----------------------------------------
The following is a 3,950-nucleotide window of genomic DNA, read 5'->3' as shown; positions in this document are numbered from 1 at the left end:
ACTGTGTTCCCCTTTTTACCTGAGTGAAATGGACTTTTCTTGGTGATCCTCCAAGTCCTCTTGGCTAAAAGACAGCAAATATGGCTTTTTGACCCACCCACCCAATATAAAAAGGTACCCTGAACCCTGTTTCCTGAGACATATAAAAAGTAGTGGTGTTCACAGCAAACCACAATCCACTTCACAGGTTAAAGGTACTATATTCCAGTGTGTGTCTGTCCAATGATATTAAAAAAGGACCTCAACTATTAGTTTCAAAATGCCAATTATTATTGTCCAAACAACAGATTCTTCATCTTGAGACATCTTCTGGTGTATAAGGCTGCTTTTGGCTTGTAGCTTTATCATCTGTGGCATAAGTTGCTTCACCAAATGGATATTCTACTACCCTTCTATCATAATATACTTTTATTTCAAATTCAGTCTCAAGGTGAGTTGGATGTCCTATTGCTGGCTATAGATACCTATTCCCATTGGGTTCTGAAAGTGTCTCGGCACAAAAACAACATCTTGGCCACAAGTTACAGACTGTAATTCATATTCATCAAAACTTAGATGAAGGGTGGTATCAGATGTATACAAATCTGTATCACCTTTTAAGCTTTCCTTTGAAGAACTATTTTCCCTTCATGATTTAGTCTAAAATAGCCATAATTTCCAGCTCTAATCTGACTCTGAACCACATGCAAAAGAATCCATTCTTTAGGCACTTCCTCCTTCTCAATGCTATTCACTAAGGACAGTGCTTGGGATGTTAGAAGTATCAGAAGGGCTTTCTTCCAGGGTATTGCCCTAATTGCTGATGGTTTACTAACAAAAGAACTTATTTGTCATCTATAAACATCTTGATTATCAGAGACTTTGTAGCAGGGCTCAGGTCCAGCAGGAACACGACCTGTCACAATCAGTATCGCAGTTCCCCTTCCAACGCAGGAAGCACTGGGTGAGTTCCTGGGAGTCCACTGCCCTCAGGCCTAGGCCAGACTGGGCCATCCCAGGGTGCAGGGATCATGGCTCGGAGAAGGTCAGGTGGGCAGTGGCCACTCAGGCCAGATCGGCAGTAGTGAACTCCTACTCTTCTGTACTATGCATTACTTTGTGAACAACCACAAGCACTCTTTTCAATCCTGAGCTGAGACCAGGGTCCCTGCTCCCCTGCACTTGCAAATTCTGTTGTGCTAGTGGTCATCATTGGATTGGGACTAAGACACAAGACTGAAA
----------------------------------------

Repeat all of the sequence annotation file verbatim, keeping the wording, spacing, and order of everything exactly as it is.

The following is a 3,950-nucleotide window of genomic DNA, read 5'->3' as shown; positions in this document are numbered from 1 at the left end:
ACTGTGTTCCCCTTTTTACCTGAGTGAAATGGACTTTTCTTGGTGATCCTCCAAGTCCTCTTGGCTAAAAGACAGCAAATATGGCTTTTTGACCCACCCACCCAATATAAAAAGGTACCCTGAACCCTGTTTCCTGAGACATATAAAAAGTAGTGGTGTTCACAGCAAACCACAATCCACTTCACAGGTTAAAGGTACTATATTCCAGTGTGTGTCTGTCCAATGATATTAAAAAAGGACCTCAACTATTAGTTTCAAAATGCCAATTATTATTGTCCAAACAACAGATTCTTCATCTTGAGACATCTTCTGGTGTATAAGGCTGCTTTTGGCTTGTAGCTTTATCATCTGTGGCATAAGTTGCTTCACCAAATGGATATTCTACTACCCTTCTATCATAATATACTTTTATTTCAAATTCAGTCTCAAGGTGAGTTGGATGTCCTATTGCTGGCTATAGATACCTATTCCCATTGGGTTCTGAAAGTGTCTCGGCACAAAAACAACATCTTGGCCACAAGTTACAGACTGTAATTCATATTCATCAAAACTTAGATGAAGGGTGGTATCAGATGTATACAAATCTGTATCACCTTTTAAGCTTTCCTTTGAAGAACTATTTTCCCTTCATGATTTAGTCTAAAATAGCCATAATTTCCAGCTCTAATCTGACTCTGAACCACATGCAAAAGAATCCATTCTTTAGGCACTTCCTCCTTCTCAATGCTATTCACTAAGGACAGTGCTTGGGATGTTAGAAGTATCAGAAGGGCTTTCTTCCAGGGTATTGCCCTAATTGCTGATGGTTTACTAACAAAAGAACTTATTTGTCATCTATAAACATCTTGATTATCAGAGACTTTGTAGCAGGGCTCAGGTCCAGCAGGAACACGACCTGTCACAATCAGTATCGCAGTTCCCCTTCCAACGCAGGAAGCACTGGGTGAGTTCCTGGGAGTCCACTGCCCTCAGGCCTAGGCCAGACTGGGCCATCCCAGGGTGCAGGGATCATGGCTCGGAGAAGGTCAGGTGGGCAGTGGCCACTCAGGCCAGATCGGCAGTAGTGAACTCCTACTCTTCTGTACTATGCATTACTTTGTGAACAACCACAAGCACTCTTTTCAATCCTGAGCTGAGACCAGGGTCCCTGCTCCCCTGCACTTGCAAATTCTGTTGTGCTAGTGGTCATCATTGGATTGGGACTAAGACACAAGACTGAAA